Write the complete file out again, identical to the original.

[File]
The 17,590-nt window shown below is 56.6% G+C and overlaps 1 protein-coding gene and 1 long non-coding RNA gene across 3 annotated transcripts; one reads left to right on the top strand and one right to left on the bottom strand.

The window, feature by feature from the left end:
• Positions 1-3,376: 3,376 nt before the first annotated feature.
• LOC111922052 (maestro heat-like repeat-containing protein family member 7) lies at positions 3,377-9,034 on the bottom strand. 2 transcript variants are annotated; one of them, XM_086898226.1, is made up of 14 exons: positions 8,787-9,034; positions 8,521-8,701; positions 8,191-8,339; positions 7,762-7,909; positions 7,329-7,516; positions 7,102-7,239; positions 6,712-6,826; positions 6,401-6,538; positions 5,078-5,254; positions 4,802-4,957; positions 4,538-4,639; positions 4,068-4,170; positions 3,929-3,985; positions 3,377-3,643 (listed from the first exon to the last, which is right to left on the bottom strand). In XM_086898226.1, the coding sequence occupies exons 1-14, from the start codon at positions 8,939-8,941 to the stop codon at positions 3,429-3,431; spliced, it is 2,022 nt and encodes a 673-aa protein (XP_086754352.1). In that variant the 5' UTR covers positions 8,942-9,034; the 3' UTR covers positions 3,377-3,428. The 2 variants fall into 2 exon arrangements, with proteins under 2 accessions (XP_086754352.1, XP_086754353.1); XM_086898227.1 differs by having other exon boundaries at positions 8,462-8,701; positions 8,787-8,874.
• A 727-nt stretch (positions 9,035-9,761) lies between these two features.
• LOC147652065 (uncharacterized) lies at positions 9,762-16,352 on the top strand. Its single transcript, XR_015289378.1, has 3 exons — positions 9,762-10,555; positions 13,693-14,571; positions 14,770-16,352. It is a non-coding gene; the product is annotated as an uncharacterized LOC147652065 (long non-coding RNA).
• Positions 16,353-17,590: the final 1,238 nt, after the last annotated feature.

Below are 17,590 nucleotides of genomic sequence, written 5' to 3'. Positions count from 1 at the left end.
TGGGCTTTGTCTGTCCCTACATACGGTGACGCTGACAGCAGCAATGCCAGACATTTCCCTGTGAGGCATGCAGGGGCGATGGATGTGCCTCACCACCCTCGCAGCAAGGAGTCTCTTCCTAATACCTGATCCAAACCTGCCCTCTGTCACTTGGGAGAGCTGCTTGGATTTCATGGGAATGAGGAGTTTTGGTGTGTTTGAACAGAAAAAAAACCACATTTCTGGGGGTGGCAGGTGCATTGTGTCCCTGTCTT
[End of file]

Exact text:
The 17,590-nt window shown below is 56.6% G+C and overlaps 1 protein-coding gene and 1 long non-coding RNA gene across 3 annotated transcripts; one reads left to right on the top strand and one right to left on the bottom strand.

The window, feature by feature from the left end:
• Positions 1-3,376: 3,376 nt before the first annotated feature.
• LOC111922052 (maestro heat-like repeat-containing protein family member 7) lies at positions 3,377-9,034 on the bottom strand. 2 transcript variants are annotated; one of them, XM_086898226.1, is made up of 14 exons: positions 8,787-9,034; positions 8,521-8,701; positions 8,191-8,339; positions 7,762-7,909; positions 7,329-7,516; positions 7,102-7,239; positions 6,712-6,826; positions 6,401-6,538; positions 5,078-5,254; positions 4,802-4,957; positions 4,538-4,639; positions 4,068-4,170; positions 3,929-3,985; positions 3,377-3,643 (listed from the first exon to the last, which is right to left on the bottom strand). In XM_086898226.1, the coding sequence occupies exons 1-14, from the start codon at positions 8,939-8,941 to the stop codon at positions 3,429-3,431; spliced, it is 2,022 nt and encodes a 673-aa protein (XP_086754352.1). In that variant the 5' UTR covers positions 8,942-9,034; the 3' UTR covers positions 3,377-3,428. The 2 variants fall into 2 exon arrangements, with proteins under 2 accessions (XP_086754352.1, XP_086754353.1); XM_086898227.1 differs by having other exon boundaries at positions 8,462-8,701; positions 8,787-8,874.
• A 727-nt stretch (positions 9,035-9,761) lies between these two features.
• LOC147652065 (uncharacterized) lies at positions 9,762-16,352 on the top strand. Its single transcript, XR_015289378.1, has 3 exons — positions 9,762-10,555; positions 13,693-14,571; positions 14,770-16,352. It is a non-coding gene; the product is annotated as an uncharacterized LOC147652065 (long non-coding RNA).
• Positions 16,353-17,590: the final 1,238 nt, after the last annotated feature.

Below are 17,590 nucleotides of genomic sequence, written 5' to 3'. Positions count from 1 at the left end.
TGGGCTTTGTCTGTCCCTACATACGGTGACGCTGACAGCAGCAATGCCAGACATTTCCCTGTGAGGCATGCAGGGGCGATGGATGTGCCTCACCACCCTCGCAGCAAGGAGTCTCTTCCTAATACCTGATCCAAACCTGCCCTCTGTCACTTGGGAGAGCTGCTTGGATTTCATGGGAATGAGGAGTTTTGGTGTGTTTGAACAGAAAAAAAACCACATTTCTGGGGGTGGCAGGTGCATTGTGTCCCTGTCTT